The relation between political unity and militarism was made explicit when the Cold War turned hot – when it became war in actu. In the midst of the Korean War, failure on the battlefield was often attributed to disloyalty on domestic front. The perceived expansion of the Communist threat in Korea and Eastern Europe fueled anxieties that American values were vulnerable and that its domestic policies were under attack. More specifically, military shortcomings were interpreted as being the result of what James calls a “degeneration” of the nation’s moral fiber, woven with the strands of “fidelity, cohesiveness, tenacity, heroism, conscience, education, inventiveness, economy, wealth, physical health and vigor.” Many historians have observed that as the war intensified so too did the movements to rally around the flag and rally around its moral fabric.[xi] Truman’s advisor, George Kennan, stated that the United States must give “the impression of a country…which is coping successfully with the problems of its internal life, and which has a spiritual vitality capable of holding its own among the major ideological currents of the time.”[xii]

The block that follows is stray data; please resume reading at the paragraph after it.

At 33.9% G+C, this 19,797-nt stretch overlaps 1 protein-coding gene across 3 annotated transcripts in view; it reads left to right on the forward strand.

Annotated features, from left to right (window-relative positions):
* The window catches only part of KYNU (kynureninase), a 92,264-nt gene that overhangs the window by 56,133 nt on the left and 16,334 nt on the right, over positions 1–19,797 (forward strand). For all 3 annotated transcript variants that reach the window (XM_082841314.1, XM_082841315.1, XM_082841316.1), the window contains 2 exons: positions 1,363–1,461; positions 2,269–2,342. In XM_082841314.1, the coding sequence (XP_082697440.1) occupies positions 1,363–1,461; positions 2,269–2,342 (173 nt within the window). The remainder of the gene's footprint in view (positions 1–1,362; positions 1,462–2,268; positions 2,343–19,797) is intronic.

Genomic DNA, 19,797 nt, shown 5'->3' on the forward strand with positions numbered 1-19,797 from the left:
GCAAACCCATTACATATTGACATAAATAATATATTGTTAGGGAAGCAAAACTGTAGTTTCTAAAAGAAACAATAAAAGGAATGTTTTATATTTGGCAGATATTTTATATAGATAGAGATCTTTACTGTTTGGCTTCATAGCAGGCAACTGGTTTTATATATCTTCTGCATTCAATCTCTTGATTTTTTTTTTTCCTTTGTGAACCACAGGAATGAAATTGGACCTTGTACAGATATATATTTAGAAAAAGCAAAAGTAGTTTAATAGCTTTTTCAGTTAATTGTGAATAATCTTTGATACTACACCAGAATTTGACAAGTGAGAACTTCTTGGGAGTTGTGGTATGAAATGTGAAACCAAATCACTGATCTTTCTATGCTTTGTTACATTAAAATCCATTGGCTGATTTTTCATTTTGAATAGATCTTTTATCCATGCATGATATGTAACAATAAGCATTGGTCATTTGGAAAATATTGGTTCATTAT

It is interesting to note that Kennan’s moderate position, one that James might have supported, was hyperbolized and amplified to a fever pitch by Joseph McCarthy who underscored the unifying ethos of militarism by heading the anti-Communist campaigns of the House Un-American Activities Committee. The elision of nationalism and bellicosity is reflected in his comment that “McCarthyism is just Americanism with its sleeves rolled up.” Leading with his fists, McCarthy demanded loyalty to his cause and to his understanding of “American ideals,” and, at least for a time, he got it. The young senator’s zealotry benefited from, and contributed to, an atmosphere defined by imminent threat and armed response. As historian Robert Griffith noted, “Republicans (like McCarthy) concluded that American failures in the Far East had been self-inflicted. From this conclusion it was but a short step to charge treason and betrayal within the government itself.”[xiii] As the conflict in Korea wound down and the memory of the Great War faded, however, McCarthy’s grasp on the moral imagination of the nation began to loosen: without an imminent threat to motivate it, the rhetoric of loyalty, heroism, and hardihood lost steam.